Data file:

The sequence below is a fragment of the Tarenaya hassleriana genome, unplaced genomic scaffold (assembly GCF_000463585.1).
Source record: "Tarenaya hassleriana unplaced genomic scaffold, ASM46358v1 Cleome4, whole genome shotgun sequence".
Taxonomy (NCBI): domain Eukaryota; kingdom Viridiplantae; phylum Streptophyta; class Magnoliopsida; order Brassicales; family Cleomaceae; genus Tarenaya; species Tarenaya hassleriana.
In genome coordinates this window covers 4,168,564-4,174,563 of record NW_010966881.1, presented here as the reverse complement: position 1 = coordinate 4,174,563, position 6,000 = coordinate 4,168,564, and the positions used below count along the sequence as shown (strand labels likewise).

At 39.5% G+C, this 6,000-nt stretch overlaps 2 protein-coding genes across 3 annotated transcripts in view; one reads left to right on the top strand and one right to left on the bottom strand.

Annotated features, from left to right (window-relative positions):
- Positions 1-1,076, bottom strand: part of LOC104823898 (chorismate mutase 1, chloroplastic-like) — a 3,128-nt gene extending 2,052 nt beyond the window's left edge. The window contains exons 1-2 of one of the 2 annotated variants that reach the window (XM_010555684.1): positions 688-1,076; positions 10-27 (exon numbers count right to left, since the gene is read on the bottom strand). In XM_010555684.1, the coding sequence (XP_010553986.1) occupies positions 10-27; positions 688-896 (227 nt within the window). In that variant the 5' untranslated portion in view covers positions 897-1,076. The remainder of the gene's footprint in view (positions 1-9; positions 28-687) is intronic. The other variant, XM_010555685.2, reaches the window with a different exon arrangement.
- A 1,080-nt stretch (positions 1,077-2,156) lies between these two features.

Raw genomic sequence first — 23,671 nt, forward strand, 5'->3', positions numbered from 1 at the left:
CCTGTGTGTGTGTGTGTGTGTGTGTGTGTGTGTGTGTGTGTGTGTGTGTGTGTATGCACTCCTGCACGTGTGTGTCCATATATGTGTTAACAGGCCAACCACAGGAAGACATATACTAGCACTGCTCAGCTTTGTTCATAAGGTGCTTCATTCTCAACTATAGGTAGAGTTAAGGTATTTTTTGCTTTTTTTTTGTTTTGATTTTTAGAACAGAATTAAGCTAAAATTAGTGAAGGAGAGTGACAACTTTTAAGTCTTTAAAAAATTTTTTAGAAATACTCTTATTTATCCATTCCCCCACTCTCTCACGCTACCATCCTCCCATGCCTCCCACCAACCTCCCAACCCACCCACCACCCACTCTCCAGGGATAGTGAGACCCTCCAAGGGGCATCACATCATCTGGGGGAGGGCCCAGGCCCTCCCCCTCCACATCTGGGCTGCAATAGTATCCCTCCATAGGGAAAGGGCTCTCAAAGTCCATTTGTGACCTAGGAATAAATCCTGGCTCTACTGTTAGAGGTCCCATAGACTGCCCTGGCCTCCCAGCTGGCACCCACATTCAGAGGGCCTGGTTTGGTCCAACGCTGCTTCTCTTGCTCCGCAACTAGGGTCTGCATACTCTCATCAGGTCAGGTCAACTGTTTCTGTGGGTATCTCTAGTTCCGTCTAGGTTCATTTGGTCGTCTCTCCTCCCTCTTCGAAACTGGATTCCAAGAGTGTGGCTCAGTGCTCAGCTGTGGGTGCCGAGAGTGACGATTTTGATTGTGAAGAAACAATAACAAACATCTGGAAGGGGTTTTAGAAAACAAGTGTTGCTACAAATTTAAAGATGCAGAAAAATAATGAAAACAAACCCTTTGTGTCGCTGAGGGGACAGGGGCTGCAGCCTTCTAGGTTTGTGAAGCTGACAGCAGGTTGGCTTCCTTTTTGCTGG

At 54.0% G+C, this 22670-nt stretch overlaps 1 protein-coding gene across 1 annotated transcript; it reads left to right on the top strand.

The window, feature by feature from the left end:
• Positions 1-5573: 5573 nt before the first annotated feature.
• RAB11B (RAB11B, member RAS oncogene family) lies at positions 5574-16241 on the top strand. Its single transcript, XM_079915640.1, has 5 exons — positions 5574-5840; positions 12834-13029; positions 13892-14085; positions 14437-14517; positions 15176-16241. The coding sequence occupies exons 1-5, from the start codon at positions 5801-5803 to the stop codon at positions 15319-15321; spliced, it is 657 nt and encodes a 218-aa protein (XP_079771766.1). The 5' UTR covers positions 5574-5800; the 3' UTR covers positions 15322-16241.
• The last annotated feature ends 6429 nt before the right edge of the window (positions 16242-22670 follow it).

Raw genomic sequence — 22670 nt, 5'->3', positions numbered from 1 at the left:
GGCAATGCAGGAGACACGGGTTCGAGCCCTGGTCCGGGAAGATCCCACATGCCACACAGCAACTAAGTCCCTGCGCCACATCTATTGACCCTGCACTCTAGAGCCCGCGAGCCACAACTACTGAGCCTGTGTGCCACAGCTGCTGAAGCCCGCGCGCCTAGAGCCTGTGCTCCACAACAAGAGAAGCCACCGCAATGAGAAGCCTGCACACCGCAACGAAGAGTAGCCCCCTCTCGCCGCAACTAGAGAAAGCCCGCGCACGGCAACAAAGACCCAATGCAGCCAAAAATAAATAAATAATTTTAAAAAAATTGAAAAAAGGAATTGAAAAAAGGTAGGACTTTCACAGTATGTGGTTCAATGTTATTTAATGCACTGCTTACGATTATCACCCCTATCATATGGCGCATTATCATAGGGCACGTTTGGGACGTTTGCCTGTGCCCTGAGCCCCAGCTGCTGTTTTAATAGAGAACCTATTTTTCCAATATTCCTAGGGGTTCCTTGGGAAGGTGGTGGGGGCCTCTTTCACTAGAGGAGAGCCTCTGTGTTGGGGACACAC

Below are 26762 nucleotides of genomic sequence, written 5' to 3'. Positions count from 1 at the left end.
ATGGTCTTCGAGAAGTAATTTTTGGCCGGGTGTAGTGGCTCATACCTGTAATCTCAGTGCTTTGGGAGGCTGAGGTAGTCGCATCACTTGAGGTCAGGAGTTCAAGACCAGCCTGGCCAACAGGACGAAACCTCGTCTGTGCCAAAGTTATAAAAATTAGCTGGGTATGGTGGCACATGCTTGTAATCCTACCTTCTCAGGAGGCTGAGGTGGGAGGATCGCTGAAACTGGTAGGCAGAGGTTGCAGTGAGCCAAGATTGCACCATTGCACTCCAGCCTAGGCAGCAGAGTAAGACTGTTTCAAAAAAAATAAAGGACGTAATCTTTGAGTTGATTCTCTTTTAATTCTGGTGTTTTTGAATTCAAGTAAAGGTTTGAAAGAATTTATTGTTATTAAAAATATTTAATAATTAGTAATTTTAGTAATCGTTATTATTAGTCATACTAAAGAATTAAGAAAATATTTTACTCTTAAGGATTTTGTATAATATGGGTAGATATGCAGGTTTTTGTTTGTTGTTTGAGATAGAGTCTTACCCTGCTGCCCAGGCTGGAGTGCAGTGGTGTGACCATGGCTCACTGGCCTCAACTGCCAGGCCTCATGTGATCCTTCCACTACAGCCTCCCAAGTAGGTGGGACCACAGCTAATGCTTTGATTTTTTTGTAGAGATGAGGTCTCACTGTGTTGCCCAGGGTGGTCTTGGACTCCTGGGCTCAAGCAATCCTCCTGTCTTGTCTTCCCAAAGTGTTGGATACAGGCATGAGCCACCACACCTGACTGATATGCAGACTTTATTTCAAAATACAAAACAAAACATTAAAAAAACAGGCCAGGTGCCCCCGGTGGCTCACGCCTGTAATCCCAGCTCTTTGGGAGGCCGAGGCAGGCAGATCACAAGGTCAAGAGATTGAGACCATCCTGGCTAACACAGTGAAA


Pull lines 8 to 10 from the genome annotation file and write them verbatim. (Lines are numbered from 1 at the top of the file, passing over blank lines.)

- A 1,080-nt stretch (positions 1,077-2,156) lies between these two features.

Raw genomic sequence first — 23,671 nt, forward strand, 5'->3', positions numbered from 1 at the left:
CCTGTGTGTGTGTGTGTGTGTGTGTGTGTGTGTGTGTGTGTGTGTGTGTGTGTATGCACTCCTGCACGTGTGTGTCCATATATGTGTTAACAGGCCAACCACAGGAAGACATATACTAGCACTGCTCAGCTTTGTTCATAAGGTGCTTCATTCTCAACTATAGGTAGAGTTAAGGTATTTTTTGCTTTTTTTTTGTTTTGATTTTTAGAACAGAATTAAGCTAAAATTAGTGAAGGAGAGTGACAACTTTTAAGTCTTTAAAAAATTTTTTAGAAATACTCTTATTTATCCATTCCCCCACTCTCTCACGCTACCATCCTCCCATGCCTCCCACCAACCTCCCAACCCACCCACCACCCACTCTCCAGGGATAGTGAGACCCTCCAAGGGGCATCACATCATCTGGGGGAGGGCCCAGGCCCTCCCCCTCCACATCTGGGCTGCAATAGTATCCCTCCATAGGGAAAGGGCTCTCAAAGTCCATTTGTGACCTAGGAATAAATCCTGGCTCTACTGTTAGAGGTCCCATAGACTGCCCTGGCCTCCCAGCTGGCACCCACATTCAGAGGGCCTGGTTTGGTCCAACGCTGCTTCTCTTGCTCCGCAACTAGGGTCTGCATACTCTCATCAGGTCAGGTCAACTGTTTCTGTGGGTATCTCTAGTTCCGTCTAGGTTCATTTGGTCGTCTCTCCTCCCTCTTCGAAACTGGATTCCAAGAGTGTGGCTCAGTGCTCAGCTGTGGGTGCCGAGAGTGACGATTTTGATTGTGAAGAAACAATAACAAACATCTGGAAGGGGTTTTAGAAAACAAGTGTTGCTACAAATTTAAAGATGCAGAAAAATAATGAAAACAAACCCTTTGTGTCGCTGAGGGGACAGGGGCTGCAGCCTTCTAGGTTTGTGAAGCTGACAGCAGGTTGGCTTCCTTTTTGCTGG